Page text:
A third section sees the quartet moving through a similar set of phrases but to a faster tempo with an accumulation of new material. The voice, like a child’s rendering of a steam engine, is brought into the equation as accompaniment and when the movement stops it is the breath that continues in unison. Here is the first statement by Eliceche of what unison might be rather than what it might not be. A fourth section reimagines unison by introducing contact improvisation. It is the first time the dancers connect with each other, fitting like puzzles within and around each other in dynamic sculptural forms that can at any time fall apart and be refashioned. The quartet takes their sculptural improvisation up the railing of the staircase like naughty children in a playground, but never abandon their choreographic task. A brief pause to drink some water suggests another sense of being together. The quartet put on their chas chas again to start a rhythmic sequence of phrases based on the initial sequence, using clapping and voice to further enhance the folk rhythm. They regroup, standing on one leg like herons, bending their upper body lower until they succumb to gravity and slowly unravel to the floor, redefining once more the boundaries of how they relate to each other. A final sequence takes up the opening phrases like a musical recapitulation: the turning bodies with outstretched arms that continue into the darkness.
There is clearly a lot more to Cecilia Lisa Eliceche’s Unison than meets the eye. It is a refreshing observation on dance, connecting many sources into one manifestation. It is messy in the way life refuses to conform to intellectual concepts but it’s also a social construct if you can unravel watching dance from socio-political theory. The above quote from Chantal Mouffe appears in the extensive program notes to the performance and it is not difficult to see a metaphor for Mouffe’s assertion in the way the dancers negotiate spatially. There is also a long essay by Belgian socio-theorist Rudi Laermans titled, ‘Being in Unison: Being in Common.’ Laermans references Eliceche’s work by answering the question, ‘What does the idea of unison actually suggest or imply, not only as a choreographic tool but also from a wider cultural or socio-political point of view?’ The essay provides an insight into the broad-ranging mind of Eliceche, into her choreographic processes and deconstructs the work itself. Laermans’ writing and Eliceche’s choreography form a powerful package, even if the former is not immediately evident in the latter. Tired of seeing the glossy productions of new work that serve to reinforce the singular idea of dance as sophisticated technique in the service of pre-conceptual amusement, Unison is a salutary and gutsy reminder of just how intelligent dance can be.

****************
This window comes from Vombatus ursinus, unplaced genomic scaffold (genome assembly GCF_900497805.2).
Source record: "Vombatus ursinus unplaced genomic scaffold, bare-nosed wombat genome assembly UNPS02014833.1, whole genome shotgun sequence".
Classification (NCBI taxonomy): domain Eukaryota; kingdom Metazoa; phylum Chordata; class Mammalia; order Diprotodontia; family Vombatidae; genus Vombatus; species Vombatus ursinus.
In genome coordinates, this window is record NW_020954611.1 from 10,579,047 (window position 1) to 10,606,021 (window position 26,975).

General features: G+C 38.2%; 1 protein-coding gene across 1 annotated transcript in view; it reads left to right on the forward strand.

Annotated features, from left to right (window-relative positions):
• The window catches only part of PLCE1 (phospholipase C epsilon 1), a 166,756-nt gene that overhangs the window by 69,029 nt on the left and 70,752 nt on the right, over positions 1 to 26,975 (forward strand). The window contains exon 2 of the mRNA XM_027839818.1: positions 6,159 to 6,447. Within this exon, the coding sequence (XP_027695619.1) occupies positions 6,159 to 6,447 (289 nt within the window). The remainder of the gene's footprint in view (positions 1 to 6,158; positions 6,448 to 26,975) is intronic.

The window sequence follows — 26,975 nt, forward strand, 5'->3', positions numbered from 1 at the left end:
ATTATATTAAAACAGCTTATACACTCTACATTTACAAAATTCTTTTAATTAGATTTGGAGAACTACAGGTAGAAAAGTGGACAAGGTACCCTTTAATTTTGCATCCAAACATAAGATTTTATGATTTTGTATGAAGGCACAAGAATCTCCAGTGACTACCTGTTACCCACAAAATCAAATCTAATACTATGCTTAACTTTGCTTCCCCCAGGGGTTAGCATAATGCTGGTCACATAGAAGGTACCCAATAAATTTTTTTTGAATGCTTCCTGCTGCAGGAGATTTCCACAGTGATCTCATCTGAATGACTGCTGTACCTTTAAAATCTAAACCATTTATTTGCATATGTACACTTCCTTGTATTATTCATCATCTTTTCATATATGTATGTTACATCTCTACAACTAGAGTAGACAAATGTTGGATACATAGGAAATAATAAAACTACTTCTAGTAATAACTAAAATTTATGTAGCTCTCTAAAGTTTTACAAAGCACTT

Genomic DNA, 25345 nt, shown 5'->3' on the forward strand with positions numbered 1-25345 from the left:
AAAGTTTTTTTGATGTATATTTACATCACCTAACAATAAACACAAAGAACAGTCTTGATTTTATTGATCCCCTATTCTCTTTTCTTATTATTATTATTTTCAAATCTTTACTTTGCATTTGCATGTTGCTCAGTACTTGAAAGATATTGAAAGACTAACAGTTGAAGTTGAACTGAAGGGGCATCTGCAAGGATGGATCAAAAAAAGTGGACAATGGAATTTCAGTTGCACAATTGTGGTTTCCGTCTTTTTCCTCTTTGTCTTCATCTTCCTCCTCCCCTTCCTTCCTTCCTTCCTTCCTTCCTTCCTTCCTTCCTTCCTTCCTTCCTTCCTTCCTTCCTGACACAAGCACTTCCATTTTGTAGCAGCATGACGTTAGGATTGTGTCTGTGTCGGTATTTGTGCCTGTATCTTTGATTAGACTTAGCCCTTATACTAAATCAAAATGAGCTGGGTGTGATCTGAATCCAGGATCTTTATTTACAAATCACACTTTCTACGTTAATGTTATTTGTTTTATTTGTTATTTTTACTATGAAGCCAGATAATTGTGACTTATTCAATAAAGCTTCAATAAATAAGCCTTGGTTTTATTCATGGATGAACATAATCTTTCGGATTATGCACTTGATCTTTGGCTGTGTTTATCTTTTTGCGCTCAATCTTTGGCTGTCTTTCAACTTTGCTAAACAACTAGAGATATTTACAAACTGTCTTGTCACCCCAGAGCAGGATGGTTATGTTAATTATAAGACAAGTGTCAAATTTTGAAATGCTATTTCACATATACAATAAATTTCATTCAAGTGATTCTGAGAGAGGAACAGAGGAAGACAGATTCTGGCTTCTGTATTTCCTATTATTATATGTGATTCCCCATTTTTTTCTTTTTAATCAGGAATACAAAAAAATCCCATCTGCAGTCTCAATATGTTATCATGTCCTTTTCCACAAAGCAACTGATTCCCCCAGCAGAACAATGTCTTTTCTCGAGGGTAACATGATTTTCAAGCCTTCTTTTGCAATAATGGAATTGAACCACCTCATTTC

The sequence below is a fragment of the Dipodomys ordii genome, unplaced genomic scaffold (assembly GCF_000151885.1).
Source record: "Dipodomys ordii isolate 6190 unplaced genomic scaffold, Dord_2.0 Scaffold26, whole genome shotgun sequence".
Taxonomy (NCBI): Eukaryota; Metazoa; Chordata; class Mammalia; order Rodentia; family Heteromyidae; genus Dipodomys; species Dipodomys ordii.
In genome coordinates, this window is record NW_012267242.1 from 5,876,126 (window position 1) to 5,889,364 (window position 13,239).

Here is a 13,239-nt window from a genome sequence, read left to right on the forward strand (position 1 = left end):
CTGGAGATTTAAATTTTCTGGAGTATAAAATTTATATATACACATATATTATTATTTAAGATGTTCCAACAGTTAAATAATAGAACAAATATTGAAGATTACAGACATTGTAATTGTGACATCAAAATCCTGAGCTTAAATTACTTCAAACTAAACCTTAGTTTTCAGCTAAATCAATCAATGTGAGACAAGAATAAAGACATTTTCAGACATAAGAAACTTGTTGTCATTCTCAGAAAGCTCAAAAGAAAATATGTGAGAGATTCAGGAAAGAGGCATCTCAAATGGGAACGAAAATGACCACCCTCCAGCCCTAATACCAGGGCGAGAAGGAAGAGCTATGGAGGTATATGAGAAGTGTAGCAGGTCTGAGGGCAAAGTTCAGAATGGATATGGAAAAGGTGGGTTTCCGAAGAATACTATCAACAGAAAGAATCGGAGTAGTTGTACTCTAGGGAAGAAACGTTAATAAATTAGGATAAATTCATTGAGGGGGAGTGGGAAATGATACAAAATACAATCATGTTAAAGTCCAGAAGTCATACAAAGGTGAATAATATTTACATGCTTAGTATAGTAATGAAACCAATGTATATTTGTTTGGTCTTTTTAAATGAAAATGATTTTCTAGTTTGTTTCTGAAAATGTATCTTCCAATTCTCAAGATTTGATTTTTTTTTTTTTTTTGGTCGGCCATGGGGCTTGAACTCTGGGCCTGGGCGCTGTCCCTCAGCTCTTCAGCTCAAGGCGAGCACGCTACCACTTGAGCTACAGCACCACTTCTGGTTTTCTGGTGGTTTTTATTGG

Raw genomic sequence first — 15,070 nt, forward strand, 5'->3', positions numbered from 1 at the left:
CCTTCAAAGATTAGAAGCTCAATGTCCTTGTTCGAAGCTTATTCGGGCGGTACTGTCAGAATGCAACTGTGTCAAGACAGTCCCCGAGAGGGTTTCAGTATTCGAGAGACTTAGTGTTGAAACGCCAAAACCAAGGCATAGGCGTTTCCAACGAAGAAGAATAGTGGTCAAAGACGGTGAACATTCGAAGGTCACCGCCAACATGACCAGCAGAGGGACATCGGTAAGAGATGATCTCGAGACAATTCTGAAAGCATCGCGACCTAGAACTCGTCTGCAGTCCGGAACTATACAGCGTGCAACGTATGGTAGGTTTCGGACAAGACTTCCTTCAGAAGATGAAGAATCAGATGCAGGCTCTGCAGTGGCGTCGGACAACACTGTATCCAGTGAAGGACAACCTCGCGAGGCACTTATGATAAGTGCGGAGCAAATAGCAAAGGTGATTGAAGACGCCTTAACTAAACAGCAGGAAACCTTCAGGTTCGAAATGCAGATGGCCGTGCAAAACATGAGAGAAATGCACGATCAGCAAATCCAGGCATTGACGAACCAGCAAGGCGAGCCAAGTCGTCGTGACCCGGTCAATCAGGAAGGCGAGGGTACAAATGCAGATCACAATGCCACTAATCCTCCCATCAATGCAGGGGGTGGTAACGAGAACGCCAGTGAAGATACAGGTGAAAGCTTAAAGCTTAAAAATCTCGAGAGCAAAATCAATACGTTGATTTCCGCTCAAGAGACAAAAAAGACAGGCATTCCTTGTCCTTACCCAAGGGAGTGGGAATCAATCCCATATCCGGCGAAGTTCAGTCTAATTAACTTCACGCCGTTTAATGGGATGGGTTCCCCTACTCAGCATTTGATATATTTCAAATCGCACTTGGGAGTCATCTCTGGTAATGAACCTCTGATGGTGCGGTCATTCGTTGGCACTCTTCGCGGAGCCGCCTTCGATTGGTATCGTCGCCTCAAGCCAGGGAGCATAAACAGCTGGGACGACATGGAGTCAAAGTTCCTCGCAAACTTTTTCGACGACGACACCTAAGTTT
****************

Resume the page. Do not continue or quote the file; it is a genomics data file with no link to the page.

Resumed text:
Posted: May 20th, 2016 | Author: Nicholas Minns | Filed under: Performance | Tags: Casson & Friends, Connor Quill, Dougie Evans, Hannah Sampson, Helen Scarlett-O'Neil, Nadenh Poan, Stopgap Dance Company, Tim Casson, Tim van Eyken, Valentina Golfieri | Comments Off on Casson & Friends and Stopgap Dance Company, Night at the Theatre
Casson & Friends and Stopgap Dance Company, Night At The Theatre, Rich Mix, April 24
Nadenh Poan, Hannah Sampson and Connor Quill in Night at the Theatre (photo: Camilla Greenwell)
Rather than contain his work within the confines of a theatre Tim Casson usually brings theatre into places that are essentially porous: think hotel, office, pub, or the street. This goes hand in hand with his method of gathering material: anonymous anecdotes from the hotel industry (Selling Secrets Part 1), public houses (Selling Secrets Part 2), office culture (Selling Secrets Part 3) and stories directed through the Royal Mail (Choreospondance). He has also worked directly with the public in outdoor spaces (Dances We Made). So finding Casson making work in a theatre is a new experience on unfamiliar ground. Night at the Theatre is aimed at children of all ages; gone are the adult themes and sardonic humour of the Selling Secrets trilogy and in their place is a complex plot within a plot within a plot that retains elements of Dances We Made. Casson has created a hybrid story that has the wit of the physical and the playfulness of the imagination, a brand of theatre that comes from the heart as well as the head. There is no gearing down for a young audience and the three protagonists — Connor Quill (just up from the mine in COAL) and Stopgap Dance Company’s Nadenh Poan and Hannah Sampson — know exactly how to stir up creative trouble.